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AI chatbots are still far from replacing human therapists

March 13, 2023

This is an excerpt of an article written for The Conversation by Ghalia Shamayleh, PhD Candidate, Marketing, Concordia University.

Imagine being stuck in traffic while running late to an important meeting at work. You feel your face overheating as your thoughts start to race along: “they’re going to think I’m a horrible employee,” “my boss never liked me,” “I’m going to get fired.” You reach into your pocket and open an app and send a message. The app replies by prompting you to choose one of three predetermined answers. You select “Get help with a problem.”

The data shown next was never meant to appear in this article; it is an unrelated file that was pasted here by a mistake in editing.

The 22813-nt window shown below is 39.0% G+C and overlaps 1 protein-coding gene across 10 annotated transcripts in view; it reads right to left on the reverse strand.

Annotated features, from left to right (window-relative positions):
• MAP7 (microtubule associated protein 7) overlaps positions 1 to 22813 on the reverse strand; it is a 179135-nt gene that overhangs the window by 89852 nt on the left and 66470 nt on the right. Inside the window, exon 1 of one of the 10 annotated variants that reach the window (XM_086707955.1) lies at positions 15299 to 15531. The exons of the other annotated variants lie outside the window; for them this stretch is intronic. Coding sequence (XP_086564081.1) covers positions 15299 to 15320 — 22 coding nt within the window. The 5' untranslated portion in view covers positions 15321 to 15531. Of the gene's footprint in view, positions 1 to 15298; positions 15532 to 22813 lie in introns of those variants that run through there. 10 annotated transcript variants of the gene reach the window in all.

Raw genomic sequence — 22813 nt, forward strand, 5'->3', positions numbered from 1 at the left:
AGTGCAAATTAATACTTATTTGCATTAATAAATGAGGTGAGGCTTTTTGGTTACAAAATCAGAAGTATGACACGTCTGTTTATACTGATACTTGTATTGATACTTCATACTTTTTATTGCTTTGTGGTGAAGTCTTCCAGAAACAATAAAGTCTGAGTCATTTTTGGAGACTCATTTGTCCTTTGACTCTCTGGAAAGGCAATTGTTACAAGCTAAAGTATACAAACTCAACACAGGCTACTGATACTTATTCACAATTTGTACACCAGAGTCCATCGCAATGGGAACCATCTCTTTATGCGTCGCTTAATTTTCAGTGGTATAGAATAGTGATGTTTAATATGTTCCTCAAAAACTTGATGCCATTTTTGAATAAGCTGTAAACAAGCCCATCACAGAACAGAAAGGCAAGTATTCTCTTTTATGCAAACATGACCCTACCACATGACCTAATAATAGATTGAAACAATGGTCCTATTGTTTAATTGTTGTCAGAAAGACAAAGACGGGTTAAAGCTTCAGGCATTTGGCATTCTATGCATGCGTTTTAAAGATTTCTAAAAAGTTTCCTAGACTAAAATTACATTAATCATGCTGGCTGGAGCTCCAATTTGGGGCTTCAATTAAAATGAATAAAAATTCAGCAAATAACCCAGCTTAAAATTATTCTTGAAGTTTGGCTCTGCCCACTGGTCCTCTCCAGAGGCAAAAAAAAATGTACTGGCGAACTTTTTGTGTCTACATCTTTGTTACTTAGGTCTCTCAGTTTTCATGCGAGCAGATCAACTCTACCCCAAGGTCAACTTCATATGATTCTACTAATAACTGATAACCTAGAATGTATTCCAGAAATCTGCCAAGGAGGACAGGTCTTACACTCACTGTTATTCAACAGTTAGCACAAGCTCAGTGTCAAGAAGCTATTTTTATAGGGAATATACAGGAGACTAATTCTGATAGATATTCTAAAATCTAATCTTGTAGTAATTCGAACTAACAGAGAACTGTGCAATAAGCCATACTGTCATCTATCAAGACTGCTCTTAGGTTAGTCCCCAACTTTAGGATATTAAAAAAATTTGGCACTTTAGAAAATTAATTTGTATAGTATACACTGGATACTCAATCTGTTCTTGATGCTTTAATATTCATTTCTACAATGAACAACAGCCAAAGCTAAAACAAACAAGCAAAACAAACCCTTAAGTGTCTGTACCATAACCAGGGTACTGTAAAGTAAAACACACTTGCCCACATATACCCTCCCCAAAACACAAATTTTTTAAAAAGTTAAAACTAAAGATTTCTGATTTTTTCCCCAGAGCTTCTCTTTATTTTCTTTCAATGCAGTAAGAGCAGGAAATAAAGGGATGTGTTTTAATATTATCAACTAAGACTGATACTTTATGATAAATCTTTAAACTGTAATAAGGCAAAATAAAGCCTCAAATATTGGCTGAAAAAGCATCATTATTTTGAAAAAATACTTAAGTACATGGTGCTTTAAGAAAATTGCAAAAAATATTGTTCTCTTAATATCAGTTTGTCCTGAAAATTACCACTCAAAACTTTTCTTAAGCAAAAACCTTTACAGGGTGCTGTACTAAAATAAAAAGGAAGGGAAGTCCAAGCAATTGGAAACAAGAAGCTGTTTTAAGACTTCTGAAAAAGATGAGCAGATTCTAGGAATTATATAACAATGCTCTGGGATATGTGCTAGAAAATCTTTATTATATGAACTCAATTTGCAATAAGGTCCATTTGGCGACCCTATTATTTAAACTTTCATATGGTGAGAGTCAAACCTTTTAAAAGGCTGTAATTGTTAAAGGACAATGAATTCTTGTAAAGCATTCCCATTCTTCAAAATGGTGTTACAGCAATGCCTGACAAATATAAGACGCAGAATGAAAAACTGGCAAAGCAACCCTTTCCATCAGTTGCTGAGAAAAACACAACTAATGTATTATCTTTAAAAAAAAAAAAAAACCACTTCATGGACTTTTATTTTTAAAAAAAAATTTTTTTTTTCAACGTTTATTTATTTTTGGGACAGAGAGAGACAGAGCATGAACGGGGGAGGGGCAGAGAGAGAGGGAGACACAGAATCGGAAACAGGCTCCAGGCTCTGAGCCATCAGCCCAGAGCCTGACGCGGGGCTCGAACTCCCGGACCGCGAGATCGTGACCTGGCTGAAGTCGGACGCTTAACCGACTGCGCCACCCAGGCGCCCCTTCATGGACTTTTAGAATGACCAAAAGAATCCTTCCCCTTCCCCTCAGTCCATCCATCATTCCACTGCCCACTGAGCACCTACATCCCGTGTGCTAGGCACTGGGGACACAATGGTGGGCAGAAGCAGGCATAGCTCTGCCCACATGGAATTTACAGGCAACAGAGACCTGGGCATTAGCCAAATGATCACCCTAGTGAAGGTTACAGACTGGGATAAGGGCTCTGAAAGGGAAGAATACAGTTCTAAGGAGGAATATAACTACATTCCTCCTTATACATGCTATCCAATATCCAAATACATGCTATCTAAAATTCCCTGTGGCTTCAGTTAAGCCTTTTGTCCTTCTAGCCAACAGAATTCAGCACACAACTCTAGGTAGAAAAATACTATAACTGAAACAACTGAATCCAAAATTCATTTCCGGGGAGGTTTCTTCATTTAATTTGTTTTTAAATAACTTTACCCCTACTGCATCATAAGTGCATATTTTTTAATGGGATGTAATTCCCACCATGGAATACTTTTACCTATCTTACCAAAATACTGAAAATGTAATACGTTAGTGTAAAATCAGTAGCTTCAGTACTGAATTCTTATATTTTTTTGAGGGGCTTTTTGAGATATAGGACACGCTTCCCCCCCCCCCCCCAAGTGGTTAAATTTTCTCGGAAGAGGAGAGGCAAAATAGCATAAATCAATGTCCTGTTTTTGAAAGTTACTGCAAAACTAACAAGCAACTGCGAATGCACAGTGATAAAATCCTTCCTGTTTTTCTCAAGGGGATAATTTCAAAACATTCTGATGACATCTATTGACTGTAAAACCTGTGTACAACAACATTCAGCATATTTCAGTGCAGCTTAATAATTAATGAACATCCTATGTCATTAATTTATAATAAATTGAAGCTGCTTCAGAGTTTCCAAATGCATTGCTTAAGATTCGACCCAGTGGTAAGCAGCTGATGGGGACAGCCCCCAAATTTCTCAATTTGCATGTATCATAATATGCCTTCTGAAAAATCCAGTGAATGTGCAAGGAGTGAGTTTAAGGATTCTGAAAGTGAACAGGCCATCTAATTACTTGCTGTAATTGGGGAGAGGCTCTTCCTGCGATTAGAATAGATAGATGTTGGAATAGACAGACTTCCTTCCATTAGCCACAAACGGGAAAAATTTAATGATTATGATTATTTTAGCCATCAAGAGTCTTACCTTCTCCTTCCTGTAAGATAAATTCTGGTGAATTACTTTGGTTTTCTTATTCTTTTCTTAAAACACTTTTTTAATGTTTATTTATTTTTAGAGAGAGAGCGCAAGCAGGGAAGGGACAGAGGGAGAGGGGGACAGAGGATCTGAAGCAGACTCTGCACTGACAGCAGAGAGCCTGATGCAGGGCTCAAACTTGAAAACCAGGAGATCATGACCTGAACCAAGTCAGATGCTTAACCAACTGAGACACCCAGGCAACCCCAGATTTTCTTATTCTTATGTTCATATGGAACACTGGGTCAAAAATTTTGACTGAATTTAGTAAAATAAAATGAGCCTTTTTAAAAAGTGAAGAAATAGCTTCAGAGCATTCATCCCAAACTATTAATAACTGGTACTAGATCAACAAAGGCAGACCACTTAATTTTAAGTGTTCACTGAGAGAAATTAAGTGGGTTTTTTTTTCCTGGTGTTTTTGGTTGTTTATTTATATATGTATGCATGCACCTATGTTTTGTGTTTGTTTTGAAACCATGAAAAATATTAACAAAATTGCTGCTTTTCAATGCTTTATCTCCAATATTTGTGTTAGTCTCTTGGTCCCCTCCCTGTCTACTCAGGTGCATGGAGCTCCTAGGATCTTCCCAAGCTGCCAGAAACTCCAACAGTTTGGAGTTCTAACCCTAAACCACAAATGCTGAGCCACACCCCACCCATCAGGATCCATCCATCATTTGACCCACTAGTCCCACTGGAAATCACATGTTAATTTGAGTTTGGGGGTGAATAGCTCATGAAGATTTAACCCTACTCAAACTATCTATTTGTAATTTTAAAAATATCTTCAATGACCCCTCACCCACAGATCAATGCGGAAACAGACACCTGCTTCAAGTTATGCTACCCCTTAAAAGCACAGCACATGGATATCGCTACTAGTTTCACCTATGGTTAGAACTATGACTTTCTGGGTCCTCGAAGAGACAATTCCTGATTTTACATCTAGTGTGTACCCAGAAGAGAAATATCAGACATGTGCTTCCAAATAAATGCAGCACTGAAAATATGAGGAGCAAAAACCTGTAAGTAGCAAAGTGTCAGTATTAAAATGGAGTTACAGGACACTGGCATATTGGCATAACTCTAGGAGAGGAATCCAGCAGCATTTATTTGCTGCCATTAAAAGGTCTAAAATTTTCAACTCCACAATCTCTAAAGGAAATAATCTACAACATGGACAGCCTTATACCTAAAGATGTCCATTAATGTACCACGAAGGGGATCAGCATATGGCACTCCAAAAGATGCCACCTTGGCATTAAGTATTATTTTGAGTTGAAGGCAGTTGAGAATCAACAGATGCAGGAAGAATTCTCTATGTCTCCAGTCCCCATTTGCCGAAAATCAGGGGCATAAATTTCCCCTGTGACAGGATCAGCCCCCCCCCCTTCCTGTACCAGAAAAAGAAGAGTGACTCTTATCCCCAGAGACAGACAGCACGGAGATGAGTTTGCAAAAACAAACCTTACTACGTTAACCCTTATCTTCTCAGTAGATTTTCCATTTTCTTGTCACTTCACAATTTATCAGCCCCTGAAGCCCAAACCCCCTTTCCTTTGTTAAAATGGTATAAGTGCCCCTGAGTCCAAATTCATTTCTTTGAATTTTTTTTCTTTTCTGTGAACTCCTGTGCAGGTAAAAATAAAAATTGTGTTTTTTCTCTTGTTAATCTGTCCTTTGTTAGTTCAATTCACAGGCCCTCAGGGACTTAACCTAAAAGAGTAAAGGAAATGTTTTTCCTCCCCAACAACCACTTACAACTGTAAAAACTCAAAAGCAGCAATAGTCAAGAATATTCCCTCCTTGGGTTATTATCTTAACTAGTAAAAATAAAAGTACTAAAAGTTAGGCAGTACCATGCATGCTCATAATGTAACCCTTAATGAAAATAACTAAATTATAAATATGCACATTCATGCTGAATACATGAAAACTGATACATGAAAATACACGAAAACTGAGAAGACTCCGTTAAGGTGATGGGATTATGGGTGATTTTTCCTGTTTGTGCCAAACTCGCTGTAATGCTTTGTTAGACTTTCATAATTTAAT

An automated chatbot that draws on conversational artificial intelligence (CAI) is on the other end of this text conversation. CAI is a technology that communicates with humans by tapping into “large volumes of data, machine learning, and natural language processing to help imitate human interactions.”

Woebot is an app that offers one such chatbot. It was launched in 2017 by psychologist and technologist Alison Darcy. Psychotherapists have been adapting AI for mental health since the 1960s, and now, conversational AI has become much more advanced and ubiquitous, with the chatbot market forecast to reach US$1.25 billion by 2025.

But there are dangers associated with relying too heavily on the simulated empathy of AI chatbots.

Read the full article

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